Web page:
On Remembrance Day, I was listening to a local affairs phone-in programme on BBC local radio. A debate evolved about the wearing of the poppy, arising from a news report about Sunderland’s Northern Irish footballer James McLean wearing a shirt without an embroidered poppy in contrast to the rest of his teammates. The general mood was one of condemnation. During the debate, a gentleman caller related the fact that, whilst he was waiting on a railway platform this week, most of the people on the platform were not wearing poppies. His tone of disbelief implied that it was despicable of them to be in a public place without one. Another gentleman (ex forces) said he wears one “out of respect”. Where then, is the respect for the position of people who don’t wish to wear a poppy, for whatever personal reason they may have?
Personally, I don’t wear a poppy, even though my father and grandfather were servicemen (one in each war). This is for my own reasons, which I don’t wish to force upon others. I do, however, observe the silence, which is a personal thing, allowing the individual to honour privately, whomever they choose, without having to make a public declaration of blanket loyalty without question. I don’t try to influence people to this point of view, and I would be grateful if they, in turn, would stop treating people like me as if we were low life for not sharing their blind beliefs and loyalties. Anyone who prefers not to wear a poppy is considered anti-British and subjected to a form of poppy bullying by jingoistic poppy-wearing nationalists.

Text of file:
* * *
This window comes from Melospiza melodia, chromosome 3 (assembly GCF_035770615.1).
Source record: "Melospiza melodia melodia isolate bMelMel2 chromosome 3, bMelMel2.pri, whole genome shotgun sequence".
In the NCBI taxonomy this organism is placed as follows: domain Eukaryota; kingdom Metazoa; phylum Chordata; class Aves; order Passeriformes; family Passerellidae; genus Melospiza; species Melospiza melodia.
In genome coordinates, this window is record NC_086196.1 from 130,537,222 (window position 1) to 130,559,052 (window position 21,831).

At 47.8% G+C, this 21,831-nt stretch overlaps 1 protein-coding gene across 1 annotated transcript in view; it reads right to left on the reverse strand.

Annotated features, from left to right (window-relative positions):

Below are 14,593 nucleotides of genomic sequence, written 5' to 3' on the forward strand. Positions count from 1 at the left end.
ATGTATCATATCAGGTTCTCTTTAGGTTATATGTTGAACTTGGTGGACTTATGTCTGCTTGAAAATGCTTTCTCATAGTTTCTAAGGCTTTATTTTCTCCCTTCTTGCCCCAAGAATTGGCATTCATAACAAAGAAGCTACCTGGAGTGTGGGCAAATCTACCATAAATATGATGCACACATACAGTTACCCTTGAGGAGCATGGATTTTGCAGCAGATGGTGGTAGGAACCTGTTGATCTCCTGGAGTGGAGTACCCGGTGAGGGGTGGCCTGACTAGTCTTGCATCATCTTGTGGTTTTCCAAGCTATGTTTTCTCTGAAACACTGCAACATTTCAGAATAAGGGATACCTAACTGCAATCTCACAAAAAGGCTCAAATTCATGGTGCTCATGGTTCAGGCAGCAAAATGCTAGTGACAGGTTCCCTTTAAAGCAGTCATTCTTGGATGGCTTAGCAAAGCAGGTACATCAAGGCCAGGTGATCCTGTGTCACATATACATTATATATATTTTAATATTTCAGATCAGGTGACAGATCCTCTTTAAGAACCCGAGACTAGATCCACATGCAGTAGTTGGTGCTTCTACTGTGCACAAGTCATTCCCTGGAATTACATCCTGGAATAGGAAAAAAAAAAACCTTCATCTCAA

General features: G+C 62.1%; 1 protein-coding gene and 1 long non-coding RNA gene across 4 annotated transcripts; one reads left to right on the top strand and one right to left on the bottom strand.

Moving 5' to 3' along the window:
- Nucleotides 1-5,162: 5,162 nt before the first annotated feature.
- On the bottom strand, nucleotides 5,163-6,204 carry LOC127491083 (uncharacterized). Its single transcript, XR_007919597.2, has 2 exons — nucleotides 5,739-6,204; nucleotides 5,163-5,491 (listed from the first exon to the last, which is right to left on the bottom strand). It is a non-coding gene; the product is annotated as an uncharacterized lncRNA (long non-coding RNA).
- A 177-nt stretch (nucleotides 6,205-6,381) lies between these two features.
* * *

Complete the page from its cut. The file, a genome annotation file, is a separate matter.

I have no religious beliefs, but it often amuses me that these little Englanders are often the same people who witter on about immigration and that it’s an attack on Britain’s “Christian” values. They should stop and think that the present xenophobic rush to defend these “Christian” values, by the press and the political parties competing to have the most austere and nationalistic policies, would see Jesus Christ not even allowed into this “Christian” country.